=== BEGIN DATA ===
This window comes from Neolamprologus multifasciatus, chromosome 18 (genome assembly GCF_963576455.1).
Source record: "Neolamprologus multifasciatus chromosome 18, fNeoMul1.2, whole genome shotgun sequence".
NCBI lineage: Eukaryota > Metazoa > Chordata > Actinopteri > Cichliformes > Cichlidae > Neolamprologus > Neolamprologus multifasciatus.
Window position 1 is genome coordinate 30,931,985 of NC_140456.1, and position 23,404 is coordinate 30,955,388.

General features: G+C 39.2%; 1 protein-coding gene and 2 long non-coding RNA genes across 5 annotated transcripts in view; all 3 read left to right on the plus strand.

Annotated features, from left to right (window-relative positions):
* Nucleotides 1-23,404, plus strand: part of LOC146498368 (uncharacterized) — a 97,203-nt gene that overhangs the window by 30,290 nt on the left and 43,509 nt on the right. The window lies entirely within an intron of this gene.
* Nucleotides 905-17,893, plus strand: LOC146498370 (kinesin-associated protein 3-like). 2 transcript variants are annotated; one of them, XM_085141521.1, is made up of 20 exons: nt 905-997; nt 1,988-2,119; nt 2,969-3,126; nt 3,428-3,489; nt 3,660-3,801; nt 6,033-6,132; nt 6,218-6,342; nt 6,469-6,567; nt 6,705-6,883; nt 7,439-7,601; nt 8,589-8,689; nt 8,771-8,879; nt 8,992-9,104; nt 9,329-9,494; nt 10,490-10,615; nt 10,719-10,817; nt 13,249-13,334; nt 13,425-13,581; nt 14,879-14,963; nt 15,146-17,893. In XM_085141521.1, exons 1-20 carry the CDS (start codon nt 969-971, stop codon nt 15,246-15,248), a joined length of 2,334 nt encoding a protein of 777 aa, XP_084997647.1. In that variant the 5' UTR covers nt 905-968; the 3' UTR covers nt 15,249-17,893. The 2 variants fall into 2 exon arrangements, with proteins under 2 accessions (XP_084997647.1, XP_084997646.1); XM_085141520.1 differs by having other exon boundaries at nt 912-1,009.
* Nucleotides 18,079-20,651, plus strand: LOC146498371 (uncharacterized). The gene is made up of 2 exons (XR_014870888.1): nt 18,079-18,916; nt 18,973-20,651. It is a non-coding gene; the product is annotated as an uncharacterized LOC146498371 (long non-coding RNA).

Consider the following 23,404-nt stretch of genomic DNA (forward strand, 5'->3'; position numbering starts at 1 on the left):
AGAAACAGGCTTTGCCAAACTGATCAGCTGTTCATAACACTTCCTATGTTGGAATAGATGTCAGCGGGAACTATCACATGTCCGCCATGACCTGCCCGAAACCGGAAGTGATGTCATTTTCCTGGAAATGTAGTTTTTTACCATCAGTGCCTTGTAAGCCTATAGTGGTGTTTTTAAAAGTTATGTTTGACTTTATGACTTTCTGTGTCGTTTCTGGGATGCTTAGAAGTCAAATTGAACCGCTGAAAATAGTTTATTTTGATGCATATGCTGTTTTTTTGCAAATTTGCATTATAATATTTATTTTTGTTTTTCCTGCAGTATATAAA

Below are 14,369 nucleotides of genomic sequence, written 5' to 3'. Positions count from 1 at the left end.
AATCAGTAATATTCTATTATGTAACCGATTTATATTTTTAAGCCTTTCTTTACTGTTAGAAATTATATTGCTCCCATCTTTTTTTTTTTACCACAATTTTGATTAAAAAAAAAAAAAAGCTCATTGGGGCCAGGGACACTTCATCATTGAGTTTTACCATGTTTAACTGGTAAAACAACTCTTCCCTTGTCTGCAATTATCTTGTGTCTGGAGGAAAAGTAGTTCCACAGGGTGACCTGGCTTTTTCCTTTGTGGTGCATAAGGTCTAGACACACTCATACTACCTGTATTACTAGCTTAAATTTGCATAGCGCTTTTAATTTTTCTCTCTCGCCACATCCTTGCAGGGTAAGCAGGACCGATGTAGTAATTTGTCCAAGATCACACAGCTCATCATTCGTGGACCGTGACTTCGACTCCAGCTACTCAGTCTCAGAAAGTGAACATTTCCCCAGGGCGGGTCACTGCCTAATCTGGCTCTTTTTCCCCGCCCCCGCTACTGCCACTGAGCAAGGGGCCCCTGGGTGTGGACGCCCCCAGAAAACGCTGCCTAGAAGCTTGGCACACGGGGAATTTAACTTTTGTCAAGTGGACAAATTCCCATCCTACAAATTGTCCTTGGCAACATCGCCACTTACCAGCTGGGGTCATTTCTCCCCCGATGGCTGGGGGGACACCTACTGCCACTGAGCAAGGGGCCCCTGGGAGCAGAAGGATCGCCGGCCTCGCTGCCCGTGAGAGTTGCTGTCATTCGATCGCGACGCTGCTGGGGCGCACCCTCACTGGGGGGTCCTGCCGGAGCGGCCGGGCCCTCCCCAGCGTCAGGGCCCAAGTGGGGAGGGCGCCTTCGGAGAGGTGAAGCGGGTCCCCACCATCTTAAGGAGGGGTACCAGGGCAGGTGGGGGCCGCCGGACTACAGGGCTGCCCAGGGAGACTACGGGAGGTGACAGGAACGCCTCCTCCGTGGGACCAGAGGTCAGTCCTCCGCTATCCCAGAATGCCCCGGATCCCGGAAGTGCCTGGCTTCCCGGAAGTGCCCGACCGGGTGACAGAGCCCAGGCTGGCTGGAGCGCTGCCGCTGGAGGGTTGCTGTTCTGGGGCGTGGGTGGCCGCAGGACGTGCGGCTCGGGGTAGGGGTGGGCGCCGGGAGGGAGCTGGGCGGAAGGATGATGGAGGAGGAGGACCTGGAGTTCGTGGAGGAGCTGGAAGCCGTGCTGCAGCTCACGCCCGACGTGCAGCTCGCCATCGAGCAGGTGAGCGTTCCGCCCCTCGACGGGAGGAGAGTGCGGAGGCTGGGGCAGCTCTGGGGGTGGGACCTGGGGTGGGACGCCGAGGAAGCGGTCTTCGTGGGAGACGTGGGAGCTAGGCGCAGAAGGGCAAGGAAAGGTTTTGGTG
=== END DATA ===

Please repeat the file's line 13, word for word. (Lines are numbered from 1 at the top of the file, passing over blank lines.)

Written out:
AATCAGTAATATTCTATTATGTAACCGATTTATATTTTTAAGCCTTTCTTTACTGTTAGAAATTATATTGCTCCCATCTTTTTTTTTTTACCACAATTTTGATTAAAAAAAAAAAAAAGCTCATTGGGGCCAGGGACACTTCATCATTGAGTTTTACCATGTTTAACTGGTAAAACAACTCTTCCCTTGTCTGCAATTATCTTGTGTCTGGAGGAAAAGTAGTTCCACAGGGTGACCTGGCTTTTTCCTTTGTGGTGCATAAGGTCTAGACACACTCATACTACCTGTATTACTAGCTTAAATTTGCATAGCGCTTTTAATTTTTCTCTCTCGCCACATCCTTGCAGGGTAAGCAGGACCGATGTAGTAATTTGTCCAAGATCACACAGCTCATCATTCGTGGACCGTGACTTCGACTCCAGCTACTCAGTCTCAGAAAGTGAACATTTCCCCAGGGCGGGTCACTGCCTAATCTGGCTCTTTTTCCCCGCCCCCGCTACTGCCACTGAGCAAGGGGCCCCTGGGTGTGGACGCCCCCAGAAAACGCTGCCTAGAAGCTTGGCACACGGGGAATTTAACTTTTGTCAAGTGGACAAATTCCCATCCTACAAATTGTCCTTGGCAACATCGCCACTTACCAGCTGGGGTCATTTCTCCCCCGATGGCTGGGGGGACACCTACTGCCACTGAGCAAGGGGCCCCTGGGAGCAGAAGGATCGCCGGCCTCGCTGCCCGTGAGAGTTGCTGTCATTCGATCGCGACGCTGCTGGGGCGCACCCTCACTGGGGGGTCCTGCCGGAGCGGCCGGGCCCTCCCCAGCGTCAGGGCCCAAGTGGGGAGGGCGCCTTCGGAGAGGTGAAGCGGGTCCCCACCATCTTAAGGAGGGGTACCAGGGCAGGTGGGGGCCGCCGGACTACAGGGCTGCCCAGGGAGACTACGGGAGGTGACAGGAACGCCTCCTCCGTGGGACCAGAGGTCAGTCCTCCGCTATCCCAGAATGCCCCGGATCCCGGAAGTGCCTGGCTTCCCGGAAGTGCCCGACCGGGTGACAGAGCCCAGGCTGGCTGGAGCGCTGCCGCTGGAGGGTTGCTGTTCTGGGGCGTGGGTGGCCGCAGGACGTGCGGCTCGGGGTAGGGGTGGGCGCCGGGAGGGAGCTGGGCGGAAGGATGATGGAGGAGGAGGACCTGGAGTTCGTGGAGGAGCTGGAAGCCGTGCTGCAGCTCACGCCCGACGTGCAGCTCGCCATCGAGCAGGTGAGCGTTCCGCCCCTCGACGGGAGGAGAGTGCGGAGGCTGGGGCAGCTCTGGGGGTGGGACCTGGGGTGGGACGCCGAGGAAGCGGTCTTCGTGGGAGACGTGGGAGCTAGGCGCAGAAGGGCAAGGAAAGGTTTTGGTG